Fogeys versus Fascists or Atticus Finch and James Bond machine gun Nazis. The Sea Wolves is a funny, entertaining and occasionally bloody ‘men on mission’ adventure film in the vein of ‘The Guns of Navarone’ and ‘Where Eagles Dare’. The film also boasts an exceptional cast with Gregory Peck, Roger Moore, David Niven and Patrick McNee.
Gregory Peck stars as Colonel Lewis Pugh, the leader of the mission and who is tasked by British High Command to prevent the sinking of allied ships in the Indian Ocean. The Allies believe that the Germans have been transmitting details of Allied ship movements via an encoded transmitter aboard one of three ships docked in the neutral port of Mormugoa.
Because the ships are in neutral territory, the British are hesitant to send in a commando squad. This duty is left to Pugh and his men which include Captain Gavin Steward (Roger Moore) and Col. W.H. Grice (David Niven). Their plan is to get retired ex-English soldiers living in India (Calcutta Light Horse) to steal a rickety boat from New Delhi and sail it all the way to Mormugoa and then sink the three German ships using timed charges. The old soldiers recruited, while out of shape, are still patriotic and volunteer to fight for their country.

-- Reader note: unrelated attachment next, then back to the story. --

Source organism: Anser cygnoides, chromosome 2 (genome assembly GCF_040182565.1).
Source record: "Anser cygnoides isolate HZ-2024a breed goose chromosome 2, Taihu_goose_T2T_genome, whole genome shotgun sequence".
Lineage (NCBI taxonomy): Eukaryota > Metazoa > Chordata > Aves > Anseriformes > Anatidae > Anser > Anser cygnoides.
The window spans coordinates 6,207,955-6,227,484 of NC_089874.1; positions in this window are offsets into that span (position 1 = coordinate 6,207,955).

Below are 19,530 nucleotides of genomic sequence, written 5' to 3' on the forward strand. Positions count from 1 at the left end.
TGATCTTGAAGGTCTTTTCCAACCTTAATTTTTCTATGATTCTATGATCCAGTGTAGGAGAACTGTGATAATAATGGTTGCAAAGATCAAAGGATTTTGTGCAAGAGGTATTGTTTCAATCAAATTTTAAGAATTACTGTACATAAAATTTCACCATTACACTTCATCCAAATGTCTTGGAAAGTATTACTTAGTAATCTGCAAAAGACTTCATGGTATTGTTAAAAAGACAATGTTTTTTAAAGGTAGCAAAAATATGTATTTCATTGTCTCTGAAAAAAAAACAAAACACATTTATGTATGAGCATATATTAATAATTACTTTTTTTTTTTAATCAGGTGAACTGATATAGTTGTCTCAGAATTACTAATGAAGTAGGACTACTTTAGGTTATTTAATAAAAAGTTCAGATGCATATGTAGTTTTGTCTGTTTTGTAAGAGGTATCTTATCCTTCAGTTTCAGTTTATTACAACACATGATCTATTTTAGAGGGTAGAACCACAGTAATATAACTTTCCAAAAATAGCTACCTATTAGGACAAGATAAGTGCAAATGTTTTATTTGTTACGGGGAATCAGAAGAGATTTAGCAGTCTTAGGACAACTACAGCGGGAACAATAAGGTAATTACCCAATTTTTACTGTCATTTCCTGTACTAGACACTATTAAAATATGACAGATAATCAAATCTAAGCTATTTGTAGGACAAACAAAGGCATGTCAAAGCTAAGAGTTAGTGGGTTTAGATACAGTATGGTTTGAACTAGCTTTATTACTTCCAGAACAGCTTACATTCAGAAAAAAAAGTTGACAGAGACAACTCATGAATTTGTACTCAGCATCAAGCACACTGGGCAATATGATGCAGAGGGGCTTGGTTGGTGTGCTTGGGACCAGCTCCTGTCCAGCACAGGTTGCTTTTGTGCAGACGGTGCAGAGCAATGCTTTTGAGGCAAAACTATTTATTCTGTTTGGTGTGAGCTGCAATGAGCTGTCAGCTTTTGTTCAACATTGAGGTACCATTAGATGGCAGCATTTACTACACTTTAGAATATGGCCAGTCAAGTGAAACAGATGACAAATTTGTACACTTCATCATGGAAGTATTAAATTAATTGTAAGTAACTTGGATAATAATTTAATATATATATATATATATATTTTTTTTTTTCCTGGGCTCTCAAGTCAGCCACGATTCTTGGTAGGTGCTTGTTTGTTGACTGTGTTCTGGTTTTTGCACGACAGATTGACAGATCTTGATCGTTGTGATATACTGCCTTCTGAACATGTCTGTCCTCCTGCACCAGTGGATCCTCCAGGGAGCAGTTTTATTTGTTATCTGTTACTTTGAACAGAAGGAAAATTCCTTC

There is also a subplot in the film, involving Steward’s character getting romantically involved with a knife-wielding German spy, the Bond girl-esque beauty Mrs. Cromwell (Barbara Kellerman).
While not action-packed, the Sea Wolves, is interesting to watch as you track the progress of their mission, much like a Frederick Forsythe novel. The final assault, however, is exciting, with explosions going off, and Gregory Peck and David Niven firing weapons, dodging bullets and throwing grenades. The miniature ships used in the climatic scenes are also well constructed and realistic.
Unfortunately, the Sea Wolves is not period accurate in detail with a decidedly 1970s look in both hairstyles, vehicles and uniforms. Roger Moore also seems to have walked off from a Bond film, delivering an uninspired performance. Gregory Peck is solid as usual, but one can’t help but feel a bit of Dr. Mengele in his acting, as he also starred in The Boys from Brazil (1978) previously.
Frequent director of John Wayne films, Andrew V. McLaglen (Cahill US Marshall, Chisum, and The Wild Geese) delivers an underrated and unfairly derided WW2 film that deserves more points for showing real footage of the actual event during the credits. This film is far more memorable than so-called critically acclaimed period films that are forgotten within a year or less (The Imitation Game, Theory of Everything, and A Beautiful Mind).